I know that a lot of people listening to The Showrunner podcast, some people are using advertising. Others are not. They’re using it more from a content marketing perspective, kind of that indirect profit that we talk about. The podcast audience is really well-suited for that. If you’re selling business services or products, this is exactly the type of audience that you want — an educated audience that’s comfortable with technology, that’s affluent, again, that is really engaged online.
So when Tom says ‘sell your audience,’ in addition to selling it to advertisers, we want to come on here and sell it to you — listeners, showrunners, people creating shows. The audience that you’re speaking to is a really advanced audience. Not only should we respect that, we should celebrate that and really be excited that we get the opportunity to create these shows for that type of an audience. Any thoughts on that first marching order, Jonny?
Jonny Nastor: No, I really like that, and I really agree with it. It’s something that maybe we do undervalue. Lots of us came from blogging, and we just assume it’s the exact same audience, but now in an audio format. Well, it’s not true. The numbers tell us differently. It is interesting. That’s key when you are obviously looking for sponsors and stuff — the ability to sell that difference. Not everybody gets it.
I’m glad that there’s lots going out. Fast Company’s writing about this. Inc. is writing about this. Entrepreneur.com is writing about this. You can read these things in more and more places now. Places like Midroll and stuff, they’re huge proponents of this because they want to be able to get more money for advertising. So it is going to take time to, I guess, convince all advertisers of this. But it’s absolutely true. It’s interesting, fascinating statistics. I would like to know why it’s actually like that. But it’s interesting. I guess because it’s the technology. It’s being pushed forward, so it’s a more advanced thing. It’s interesting. It’s really, really cool. I like it.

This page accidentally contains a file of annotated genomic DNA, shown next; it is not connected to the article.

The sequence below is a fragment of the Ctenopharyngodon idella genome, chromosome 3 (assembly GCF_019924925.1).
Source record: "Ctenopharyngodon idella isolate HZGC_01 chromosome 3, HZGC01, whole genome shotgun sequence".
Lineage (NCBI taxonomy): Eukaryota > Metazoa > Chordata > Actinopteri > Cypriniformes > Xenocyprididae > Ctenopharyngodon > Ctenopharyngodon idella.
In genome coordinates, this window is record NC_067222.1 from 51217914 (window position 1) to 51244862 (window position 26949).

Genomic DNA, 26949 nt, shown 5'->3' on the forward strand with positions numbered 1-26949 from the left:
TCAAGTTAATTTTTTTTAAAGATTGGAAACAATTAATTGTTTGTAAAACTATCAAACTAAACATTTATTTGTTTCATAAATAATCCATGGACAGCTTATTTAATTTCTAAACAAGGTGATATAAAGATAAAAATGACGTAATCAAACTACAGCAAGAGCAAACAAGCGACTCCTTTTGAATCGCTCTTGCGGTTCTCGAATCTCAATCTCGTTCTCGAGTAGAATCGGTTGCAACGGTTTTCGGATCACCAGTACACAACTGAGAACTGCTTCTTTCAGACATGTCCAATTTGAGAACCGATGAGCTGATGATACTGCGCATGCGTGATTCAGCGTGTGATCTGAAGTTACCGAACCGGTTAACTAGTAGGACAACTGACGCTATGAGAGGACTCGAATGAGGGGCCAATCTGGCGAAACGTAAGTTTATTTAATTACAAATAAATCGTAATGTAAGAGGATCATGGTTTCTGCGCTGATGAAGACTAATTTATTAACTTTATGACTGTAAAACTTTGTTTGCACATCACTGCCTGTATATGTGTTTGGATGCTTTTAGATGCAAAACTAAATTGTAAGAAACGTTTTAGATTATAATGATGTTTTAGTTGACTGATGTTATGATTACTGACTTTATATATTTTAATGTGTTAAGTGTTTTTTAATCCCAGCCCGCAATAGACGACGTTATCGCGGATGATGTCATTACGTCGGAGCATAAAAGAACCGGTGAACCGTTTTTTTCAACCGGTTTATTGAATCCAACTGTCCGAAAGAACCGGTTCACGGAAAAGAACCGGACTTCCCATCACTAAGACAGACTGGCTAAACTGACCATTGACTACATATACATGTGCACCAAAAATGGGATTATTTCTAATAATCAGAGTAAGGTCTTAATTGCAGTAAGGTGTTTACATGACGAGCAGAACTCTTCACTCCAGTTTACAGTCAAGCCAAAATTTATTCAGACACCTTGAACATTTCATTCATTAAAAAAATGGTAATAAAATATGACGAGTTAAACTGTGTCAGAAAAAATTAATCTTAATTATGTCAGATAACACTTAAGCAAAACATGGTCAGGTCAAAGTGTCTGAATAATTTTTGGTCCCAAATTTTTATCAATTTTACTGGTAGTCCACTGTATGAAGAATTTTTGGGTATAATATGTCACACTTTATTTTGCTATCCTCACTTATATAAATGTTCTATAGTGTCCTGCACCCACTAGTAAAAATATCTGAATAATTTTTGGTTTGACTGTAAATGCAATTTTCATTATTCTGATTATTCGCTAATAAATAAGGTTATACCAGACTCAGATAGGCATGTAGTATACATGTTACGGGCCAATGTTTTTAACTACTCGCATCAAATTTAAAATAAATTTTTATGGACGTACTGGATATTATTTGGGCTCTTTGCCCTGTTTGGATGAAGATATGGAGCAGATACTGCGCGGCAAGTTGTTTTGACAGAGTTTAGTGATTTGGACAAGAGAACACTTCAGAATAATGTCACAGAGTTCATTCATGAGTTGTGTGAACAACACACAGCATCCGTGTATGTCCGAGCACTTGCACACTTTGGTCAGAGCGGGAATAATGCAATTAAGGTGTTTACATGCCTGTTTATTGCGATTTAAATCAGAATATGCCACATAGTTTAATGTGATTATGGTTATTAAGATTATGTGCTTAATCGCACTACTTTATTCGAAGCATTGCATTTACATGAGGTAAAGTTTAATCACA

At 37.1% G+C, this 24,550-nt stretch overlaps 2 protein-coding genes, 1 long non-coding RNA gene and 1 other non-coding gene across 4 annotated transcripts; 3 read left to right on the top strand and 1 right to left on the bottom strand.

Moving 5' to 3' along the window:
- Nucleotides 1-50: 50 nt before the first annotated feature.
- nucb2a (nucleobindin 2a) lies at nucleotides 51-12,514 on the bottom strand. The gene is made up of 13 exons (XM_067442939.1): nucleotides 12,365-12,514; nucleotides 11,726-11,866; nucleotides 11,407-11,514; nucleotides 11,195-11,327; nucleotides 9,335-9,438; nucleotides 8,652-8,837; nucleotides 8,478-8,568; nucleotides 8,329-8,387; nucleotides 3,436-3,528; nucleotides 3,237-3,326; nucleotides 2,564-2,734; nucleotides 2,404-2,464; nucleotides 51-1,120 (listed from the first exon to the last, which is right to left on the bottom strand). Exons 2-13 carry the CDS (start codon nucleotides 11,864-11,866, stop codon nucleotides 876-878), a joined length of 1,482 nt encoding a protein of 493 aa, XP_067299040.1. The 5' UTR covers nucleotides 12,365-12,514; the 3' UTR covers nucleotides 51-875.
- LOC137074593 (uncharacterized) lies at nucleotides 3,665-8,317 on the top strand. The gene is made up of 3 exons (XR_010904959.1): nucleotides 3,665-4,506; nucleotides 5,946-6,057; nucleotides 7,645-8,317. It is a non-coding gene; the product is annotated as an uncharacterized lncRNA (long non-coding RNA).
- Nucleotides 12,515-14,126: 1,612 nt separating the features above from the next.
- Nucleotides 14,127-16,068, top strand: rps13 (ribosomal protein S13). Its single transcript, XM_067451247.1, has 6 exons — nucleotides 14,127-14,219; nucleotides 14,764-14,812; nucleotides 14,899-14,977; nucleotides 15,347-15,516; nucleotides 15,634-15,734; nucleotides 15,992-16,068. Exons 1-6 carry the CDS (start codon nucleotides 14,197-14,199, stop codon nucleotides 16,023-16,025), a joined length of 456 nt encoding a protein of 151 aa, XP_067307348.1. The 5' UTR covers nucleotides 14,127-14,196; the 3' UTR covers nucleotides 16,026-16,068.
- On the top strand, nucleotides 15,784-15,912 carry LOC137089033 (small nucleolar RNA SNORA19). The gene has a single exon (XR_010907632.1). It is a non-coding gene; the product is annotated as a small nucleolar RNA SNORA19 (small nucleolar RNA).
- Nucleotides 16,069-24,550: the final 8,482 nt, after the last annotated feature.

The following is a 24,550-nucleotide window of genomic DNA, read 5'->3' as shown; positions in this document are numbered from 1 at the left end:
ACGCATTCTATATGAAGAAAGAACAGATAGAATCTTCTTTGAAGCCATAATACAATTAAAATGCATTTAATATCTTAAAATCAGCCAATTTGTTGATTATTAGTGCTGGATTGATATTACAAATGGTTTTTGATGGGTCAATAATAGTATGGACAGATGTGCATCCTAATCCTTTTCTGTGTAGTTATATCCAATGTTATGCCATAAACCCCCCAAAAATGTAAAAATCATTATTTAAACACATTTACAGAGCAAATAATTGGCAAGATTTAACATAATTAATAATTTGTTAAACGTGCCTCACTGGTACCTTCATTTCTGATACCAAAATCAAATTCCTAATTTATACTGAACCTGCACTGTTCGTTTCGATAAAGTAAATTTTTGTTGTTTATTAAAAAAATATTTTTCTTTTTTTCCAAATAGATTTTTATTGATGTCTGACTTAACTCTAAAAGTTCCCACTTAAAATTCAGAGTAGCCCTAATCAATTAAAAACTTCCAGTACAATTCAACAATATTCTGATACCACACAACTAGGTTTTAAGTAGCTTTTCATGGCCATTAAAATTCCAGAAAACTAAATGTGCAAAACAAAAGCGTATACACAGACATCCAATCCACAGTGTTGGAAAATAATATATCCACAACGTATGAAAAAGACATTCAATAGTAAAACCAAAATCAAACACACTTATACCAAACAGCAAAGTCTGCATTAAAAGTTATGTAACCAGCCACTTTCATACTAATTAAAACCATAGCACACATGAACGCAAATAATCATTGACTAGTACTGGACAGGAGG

Jerod Morris: Yeah, and it trends along with smartphone ownership. Obviously, the more people who have smartphones and who use that for consuming content, you see those kind of being in line. Either way, the bottom line is really good for showrunners, for people who are creating content.
How and Why Podcasters Need to Explain the Podcasting Medium Better
Jerod Morris: Tom’s next marching order is ‘explain the medium better.’ He has a great example of the Wikipedia page for podcasts actually has one of those little notes at the top that says, “This item may be too technical for some users.” As we start to talk about podcasts gaining wider ‘ear-share’ — it’s a term that they use — and just wider recognition and acceptance, podcasts are already very widely recognized and listened to. The latest numbers are that 33 percent of people have listened to a podcast in 2015. That’s up from 11 percent in 2006. Seventeen percent have listened in the last month.
The numbers continue to go up. That 17 percent number, it doesn’t sound big, but it’s 36 million people. It’s a big number. What Tom is saying is we have to get better at explaining the medium. Maybe we’re boxed in by this term ‘podcast’ when really — and everybody listening to this should love this, I certainly did — really we should just be talking about shows. Instead of it being a podcast, it’s on-demand audio content.
Understanding the Difference between Podcasting and Creating On-Demand Audio Content
Jerod Morris: His next marching order is ‘know what business you’re in.’ You’re in the business of creating on-demand audio content. Shows. Not just podcasts. These two ideas kind of bleed together. I loved hearing that. Frankly, that’s what we’ve been saying since day one of this show — view what you’re doing as a show. You’re creating on-demand audio content. Not just these podcast episodes. You’re creating something bigger, something cohesive, something that takes an audience on a journey. Helps transform them.
That’s really the key as we look forward to this medium growing and becoming more meaningful, both in the eyes of advertisers and also in the eyes of a more wide audience even than we have now. I know, Jonny, we were both excited to hear Tom using the term ‘show,’ and both agree with what he’s saying here. It’s one of the foundational elements of what we’ve been talking about on The Showrunner.